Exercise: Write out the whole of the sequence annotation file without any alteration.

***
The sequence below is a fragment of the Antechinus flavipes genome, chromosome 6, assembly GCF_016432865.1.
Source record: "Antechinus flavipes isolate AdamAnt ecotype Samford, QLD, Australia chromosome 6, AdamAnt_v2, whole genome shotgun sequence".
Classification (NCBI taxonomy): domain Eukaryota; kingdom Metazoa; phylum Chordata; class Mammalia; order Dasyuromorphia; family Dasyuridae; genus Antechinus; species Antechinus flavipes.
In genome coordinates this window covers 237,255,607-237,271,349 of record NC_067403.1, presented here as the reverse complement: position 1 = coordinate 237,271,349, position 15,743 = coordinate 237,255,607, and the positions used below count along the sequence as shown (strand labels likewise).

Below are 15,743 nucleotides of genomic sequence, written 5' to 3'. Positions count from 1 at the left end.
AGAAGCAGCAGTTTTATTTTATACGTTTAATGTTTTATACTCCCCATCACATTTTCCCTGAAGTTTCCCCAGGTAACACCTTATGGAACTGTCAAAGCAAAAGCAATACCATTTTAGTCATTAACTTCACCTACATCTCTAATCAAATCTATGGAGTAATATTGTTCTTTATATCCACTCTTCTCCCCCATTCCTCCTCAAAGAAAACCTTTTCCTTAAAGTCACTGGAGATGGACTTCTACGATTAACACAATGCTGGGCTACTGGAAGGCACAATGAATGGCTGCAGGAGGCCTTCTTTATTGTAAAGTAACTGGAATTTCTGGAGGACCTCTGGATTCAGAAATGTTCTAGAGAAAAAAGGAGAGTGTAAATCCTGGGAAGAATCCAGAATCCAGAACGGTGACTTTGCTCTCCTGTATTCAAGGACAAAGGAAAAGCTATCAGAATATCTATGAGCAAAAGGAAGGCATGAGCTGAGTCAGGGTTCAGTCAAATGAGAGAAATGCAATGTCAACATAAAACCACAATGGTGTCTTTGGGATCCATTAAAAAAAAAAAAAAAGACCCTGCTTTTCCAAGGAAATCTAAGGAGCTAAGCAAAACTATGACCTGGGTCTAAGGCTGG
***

The sequence below is a fragment of the Antechinus flavipes genome, chromosome 6, assembly GCF_016432865.1.
Source record: "Antechinus flavipes isolate AdamAnt ecotype Samford, QLD, Australia chromosome 6, AdamAnt_v2, whole genome shotgun sequence".
Classification (NCBI taxonomy): domain Eukaryota; kingdom Metazoa; phylum Chordata; class Mammalia; order Dasyuromorphia; family Dasyuridae; genus Antechinus; species Antechinus flavipes.
In genome coordinates this window covers 237,255,607-237,271,349 of record NC_067403.1, presented here as the reverse complement: position 1 = coordinate 237,271,349, position 15,743 = coordinate 237,255,607, and the positions used below count along the sequence as shown (strand labels likewise).

Below are 15,743 nucleotides of genomic sequence, written 5' to 3'. Positions count from 1 at the left end.
AGAAGCAGCAGTTTTATTTTATACGTTTAATGTTTTATACTCCCCATCACATTTTCCCTGAAGTTTCCCCAGGTAACACCTTATGGAACTGTCAAAGCAAAAGCAATACCATTTTAGTCATTAACTTCACCTACATCTCTAATCAAATCTATGGAGTAATATTGTTCTTTATATCCACTCTTCTCCCCCATTCCTCCTCAAAGAAAACCTTTTCCTTAAAGTCACTGGAGATGGACTTCTACGATTAACACAATGCTGGGCTACTGGAAGGCACAATGAATGGCTGCAGGAGGCCTTCTTTATTGTAAAGTAACTGGAATTTCTGGAGGACCTCTGGATTCAGAAATGTTCTAGAGAAAAAAGGAGAGTGTAAATCCTGGGAAGAATCCAGAATCCAGAACGGTGACTTTGCTCTCCTGTATTCAAGGACAAAGGAAAAGCTATCAGAATATCTATGAGCAAAAGGAAGGCATGAGCTGAGTCAGGGTTCAGTCAAATGAGAGAAATGCAATGTCAACATAAAACCACAATGGTGTCTTTGGGATCCATTAAAAAAAAAAAAAAAGACCCTGCTTTTCCAAGGAAATCTAAGGAGCTAAGCAAAACTATGACCTGGGTCTAAGGCTGG